If one wants to delve a bit further, there is a reading that supports the notion that Kipling was interested in exploring fraternity by means of showing not just how Harvey manages to integrate himself into the ship's culture, but in how the characters (with the possible exception of the cook; there are a few occasions of casual racism in this regard) come to form a greater brotherhood that is not divided by national origin or social/economic class. It certainly was something that Kipling has hinted at in the fictions that I've read, but here it is not alluded to as much as it can be detected through certain character interactions. In Kim, this sense of fraternity is much stronger; Kim's love for the Lama, his interactions with the Pashtun horse trader Mahbub Ali, and his eventual involvement in the "Great Game" (a sort of Cold War analogue between the British and the Russians over Afghanistan, Persia/Iran, and Central Asia during the last decades of the 19th century) make him a metaphorical bridge over several socio-cultural divides present in late 19th century India.
Kim is an orphan who grew up living on the streets of Lahore; he is "white" and yet not so culturally due to his being raised outside his culture. For many, Kipling's treatment of Kim and his non-white friends is somewhat problematic; in his attempt to convey this sense of brotherhood, there are occasions in which a simplistic, if not distorted, view of the issues confronting Indians of all sects and nationalities. Yet despite these problematic areas, Kim resonates with readers because of its expert melding of espionage and adventure elements with its nuanced treatment of spiritual matters. One gets the sense that by the novel's conclusion, there is no one set way to interpret the events that have unfolded; as Ali says above, "like the horses...each has merit in his own country."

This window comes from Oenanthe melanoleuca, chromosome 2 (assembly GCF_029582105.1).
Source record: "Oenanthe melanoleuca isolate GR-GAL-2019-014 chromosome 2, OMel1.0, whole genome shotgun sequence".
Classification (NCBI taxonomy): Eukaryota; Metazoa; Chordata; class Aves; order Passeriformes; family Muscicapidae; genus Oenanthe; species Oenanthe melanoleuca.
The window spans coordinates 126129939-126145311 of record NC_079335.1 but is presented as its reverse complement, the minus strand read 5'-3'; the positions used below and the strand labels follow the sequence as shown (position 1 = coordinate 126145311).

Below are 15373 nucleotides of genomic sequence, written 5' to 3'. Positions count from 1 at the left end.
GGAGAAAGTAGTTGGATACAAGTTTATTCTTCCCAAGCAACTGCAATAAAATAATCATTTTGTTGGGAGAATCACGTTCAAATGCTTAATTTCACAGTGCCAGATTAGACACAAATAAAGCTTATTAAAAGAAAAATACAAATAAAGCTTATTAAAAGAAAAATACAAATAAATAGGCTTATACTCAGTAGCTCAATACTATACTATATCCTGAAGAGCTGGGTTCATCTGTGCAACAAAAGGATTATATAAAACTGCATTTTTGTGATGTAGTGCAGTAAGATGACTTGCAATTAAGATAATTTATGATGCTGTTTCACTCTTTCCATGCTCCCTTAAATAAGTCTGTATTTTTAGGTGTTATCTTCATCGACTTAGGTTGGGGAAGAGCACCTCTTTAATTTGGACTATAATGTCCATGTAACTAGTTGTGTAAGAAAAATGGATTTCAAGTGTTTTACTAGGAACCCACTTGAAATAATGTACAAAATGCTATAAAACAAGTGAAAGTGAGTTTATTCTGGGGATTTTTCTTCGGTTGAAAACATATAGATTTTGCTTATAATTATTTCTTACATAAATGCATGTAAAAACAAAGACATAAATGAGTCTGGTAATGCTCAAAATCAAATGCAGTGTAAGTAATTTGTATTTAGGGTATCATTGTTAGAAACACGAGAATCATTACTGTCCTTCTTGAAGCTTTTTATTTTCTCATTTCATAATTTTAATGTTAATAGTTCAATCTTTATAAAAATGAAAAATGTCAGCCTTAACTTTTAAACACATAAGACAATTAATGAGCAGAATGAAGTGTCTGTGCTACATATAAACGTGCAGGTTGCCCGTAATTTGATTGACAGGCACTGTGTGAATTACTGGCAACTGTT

Both Captains Courageous and Kim are exemplary examples of late Victorian juvenile (and adult) literature. Each possesses its own inimitable style; certainly there are several passages from each that could be quoted here to illustrate this. The characterizations are developed quickly and yet there is never the sense that even the minor characters are sketchy or underdeveloped. As noted above, each can be read on multiple levels, depending upon one's preference. All in all, each are classics that deserve to be read and re-read as one ages.